Three years ago, journalists Rosa Laura Junco and Jens Erik Gould were concerned about a growing problem in the media. They saw more and more bias and sensationalism in the news, and it seemed harder for consumers to find hard, unbiased facts. So they formed a company with a solution: The Knife Media.
Fast forward three years, and it’s clear they hit the nail on the head. The Donald Trump era has polarized the U.S., with media bias for and against the president stoking an ideological divide that’s evident in violent episodes like the Charlottesville protests. In the U.K., studies have shown that the Brexit coverage was “highly partisan.” And media and tech companies have yet to solve the problem of fake news.
The Knife Media has an answer: bring rigorous scientific standards to journalism so that the line between fact and fiction isn’t blurred. The company’s ultimate goal is to help people be better informed and develop their critical thinking skills when they read the news.
Junco, Gould and their team of 20 writers and analysts use a proprietary process to strip the news of spin, giving readers the unadulterated facts for any U.S. or world news story. They also rate coverage in traditional news outlets, quantifying the spin, slant, logic and accuracy of the reporting. Then they provide analysis, explaining how the distortions and helping people distinguish fact from opinion.
Junco, The Knife’s CEO, is originally from Mexico and served on the executive board of Grupo Reforma, the largest print media company in the country. A witness to Mexico’s transition to democracy in 2000 and its struggle with drug violence over the past decade, Junco has seen firsthand the power the media has to either promote or hinder good decision-making and progress in a society.
"Just as the lack of freedom of speech hinders the well-being of our communities, so does the abuse of it through sensationalized coverage," said Junco. "Having access to objective, accurate information can catapult society towards progress, and that's what The Knife is about."
Gould, who is editor-in-chief, is a Pulitzer Center grantee and has 10 years of experience covering the U.S. and Latin America for Bloomberg, The New York Times and Time Magazine. He is also producer of the web series Bravery Tapes. He says that for years, he looked for a way to write objective news that wasn’t subject to newsroom pressures to be dramatic or sensational.
“I wasn’t aware of how much we biased our own reporting until I really started to study it,” Gould said. “Reading The Knife is a before-and-after experience. People never look at news the same way again.”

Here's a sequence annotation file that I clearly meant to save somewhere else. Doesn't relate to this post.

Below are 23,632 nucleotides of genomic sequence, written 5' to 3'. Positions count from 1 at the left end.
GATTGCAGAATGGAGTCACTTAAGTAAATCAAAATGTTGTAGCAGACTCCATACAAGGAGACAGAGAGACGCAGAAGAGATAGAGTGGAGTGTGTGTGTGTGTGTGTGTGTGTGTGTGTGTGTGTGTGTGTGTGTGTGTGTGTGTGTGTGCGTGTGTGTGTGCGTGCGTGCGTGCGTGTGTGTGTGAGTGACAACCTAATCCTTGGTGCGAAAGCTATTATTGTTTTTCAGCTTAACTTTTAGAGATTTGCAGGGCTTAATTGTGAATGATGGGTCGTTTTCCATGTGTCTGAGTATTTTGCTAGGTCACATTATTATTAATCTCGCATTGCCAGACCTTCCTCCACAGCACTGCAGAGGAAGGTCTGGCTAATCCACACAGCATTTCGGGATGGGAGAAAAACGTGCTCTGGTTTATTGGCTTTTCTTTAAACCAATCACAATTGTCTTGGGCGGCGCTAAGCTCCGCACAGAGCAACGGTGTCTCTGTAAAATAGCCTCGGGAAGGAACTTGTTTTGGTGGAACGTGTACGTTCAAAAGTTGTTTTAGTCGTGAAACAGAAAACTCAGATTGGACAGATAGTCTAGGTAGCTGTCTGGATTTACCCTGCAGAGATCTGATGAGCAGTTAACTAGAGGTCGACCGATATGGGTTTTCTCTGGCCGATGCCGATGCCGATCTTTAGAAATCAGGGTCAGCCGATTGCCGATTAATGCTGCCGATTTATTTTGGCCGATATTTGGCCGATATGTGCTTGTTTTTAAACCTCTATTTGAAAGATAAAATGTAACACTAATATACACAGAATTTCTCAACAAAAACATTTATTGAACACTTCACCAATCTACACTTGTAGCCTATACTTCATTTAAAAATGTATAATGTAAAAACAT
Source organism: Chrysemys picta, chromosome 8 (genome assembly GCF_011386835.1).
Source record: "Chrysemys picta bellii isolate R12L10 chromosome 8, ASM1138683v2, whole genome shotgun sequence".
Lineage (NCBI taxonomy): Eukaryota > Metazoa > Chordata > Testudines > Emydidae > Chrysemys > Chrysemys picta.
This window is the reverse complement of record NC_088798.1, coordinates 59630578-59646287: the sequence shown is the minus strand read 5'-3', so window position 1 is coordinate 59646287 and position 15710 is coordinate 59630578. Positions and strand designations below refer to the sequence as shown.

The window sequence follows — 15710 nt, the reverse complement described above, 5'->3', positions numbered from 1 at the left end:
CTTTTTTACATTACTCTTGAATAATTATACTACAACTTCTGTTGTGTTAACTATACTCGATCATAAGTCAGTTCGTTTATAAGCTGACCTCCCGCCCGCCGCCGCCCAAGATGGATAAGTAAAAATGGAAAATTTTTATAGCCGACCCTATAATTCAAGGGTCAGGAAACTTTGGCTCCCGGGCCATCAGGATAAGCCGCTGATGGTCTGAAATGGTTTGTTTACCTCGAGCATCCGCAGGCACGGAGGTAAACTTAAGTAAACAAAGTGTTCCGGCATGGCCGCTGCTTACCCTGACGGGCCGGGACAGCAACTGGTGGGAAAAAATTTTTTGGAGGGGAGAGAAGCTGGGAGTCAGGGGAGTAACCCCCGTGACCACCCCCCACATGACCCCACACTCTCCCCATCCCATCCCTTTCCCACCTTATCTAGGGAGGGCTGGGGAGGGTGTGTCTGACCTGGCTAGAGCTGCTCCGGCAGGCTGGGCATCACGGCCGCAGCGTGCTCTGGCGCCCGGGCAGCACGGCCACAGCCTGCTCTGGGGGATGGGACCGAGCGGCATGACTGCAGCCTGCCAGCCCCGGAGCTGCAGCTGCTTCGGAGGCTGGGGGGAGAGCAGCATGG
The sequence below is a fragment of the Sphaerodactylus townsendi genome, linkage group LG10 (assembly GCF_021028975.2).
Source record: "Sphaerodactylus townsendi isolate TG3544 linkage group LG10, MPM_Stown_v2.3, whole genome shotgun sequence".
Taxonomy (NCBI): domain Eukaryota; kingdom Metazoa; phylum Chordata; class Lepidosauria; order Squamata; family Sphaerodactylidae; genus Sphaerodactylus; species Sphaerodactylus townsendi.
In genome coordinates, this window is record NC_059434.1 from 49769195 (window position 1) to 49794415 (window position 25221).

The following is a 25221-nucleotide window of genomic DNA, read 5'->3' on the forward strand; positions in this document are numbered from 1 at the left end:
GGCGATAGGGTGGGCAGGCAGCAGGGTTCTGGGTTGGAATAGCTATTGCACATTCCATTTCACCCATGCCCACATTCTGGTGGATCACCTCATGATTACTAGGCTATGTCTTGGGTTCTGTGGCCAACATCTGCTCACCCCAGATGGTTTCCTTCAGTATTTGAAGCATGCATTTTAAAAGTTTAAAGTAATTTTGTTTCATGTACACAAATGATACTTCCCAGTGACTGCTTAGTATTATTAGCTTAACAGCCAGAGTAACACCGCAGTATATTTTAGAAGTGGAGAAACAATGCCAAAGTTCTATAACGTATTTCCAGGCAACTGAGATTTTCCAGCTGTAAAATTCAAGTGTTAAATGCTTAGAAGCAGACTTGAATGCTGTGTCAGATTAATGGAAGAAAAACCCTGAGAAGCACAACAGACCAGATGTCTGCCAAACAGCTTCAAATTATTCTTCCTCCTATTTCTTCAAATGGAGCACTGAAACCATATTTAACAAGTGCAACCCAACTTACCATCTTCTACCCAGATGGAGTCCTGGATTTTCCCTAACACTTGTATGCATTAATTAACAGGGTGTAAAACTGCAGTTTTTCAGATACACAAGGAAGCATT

The Knife Media is also different from most news outlets in that it’s subscription-based and doesn’t have advertising on its website, theknifemedia.com. This allows the company to “serve only its mission and the interests of its customers,” according to a July press release.
The depth of news and analysis on The Knife’s website is vast. One recent analysis quantified increased sensationalism when publications report on Donald Trump. It compared The Washington Post’s coverage of North Korea’s missile tests when Trump had made comments about the situation to similar stories when Trump hadn’t been involved. The Knife’s total integrity rating, which measures how objective and balanced a story is, was just 38 percent for The Post’s coverage of the former, compared to 72 percent for its coverage of the latter.
The Knife team has also analyzed Trump’s tweets themselves. Their analysis found that while some of the president’s tweets are factual, many others have spin, misleading information and faulty reasoning. One analysis gave numerical ratings for the spin, slant and logic of all of his tweets over a one week period, and another measured his tweets on the topic of immigration.
Last week, The Knife quantified the bias in the coverage of James Damore’s memo at Google. Their work showed that regardless of which point of view was favored by a given media outlet – Google’s or Damore’s – spin and cherry-picked information promoted faulty conclusions and misrepresented the nuances of each argument.
The company has also analyzed the coverage of recent key events in Latin America, including Venezuela’s election to create a “constituent assembly,” the sentencing of former Brazilian President Luiz Inacio Lula da Silva and the potential renegotiation of NAFTA.
While it’s easy to get caught up in the entertainment of the news, The Knife says that can increase drama, make it harder for leaders to solve the issues, and complicate efforts to solve fake news.
“These are words that are not measurable, they’re not based on data or facts,” Gould said in a recent interview on Fox News. “They’re emotional, and they get us riled up.”
Follow The Knife Media on Twitter at @theknifemedia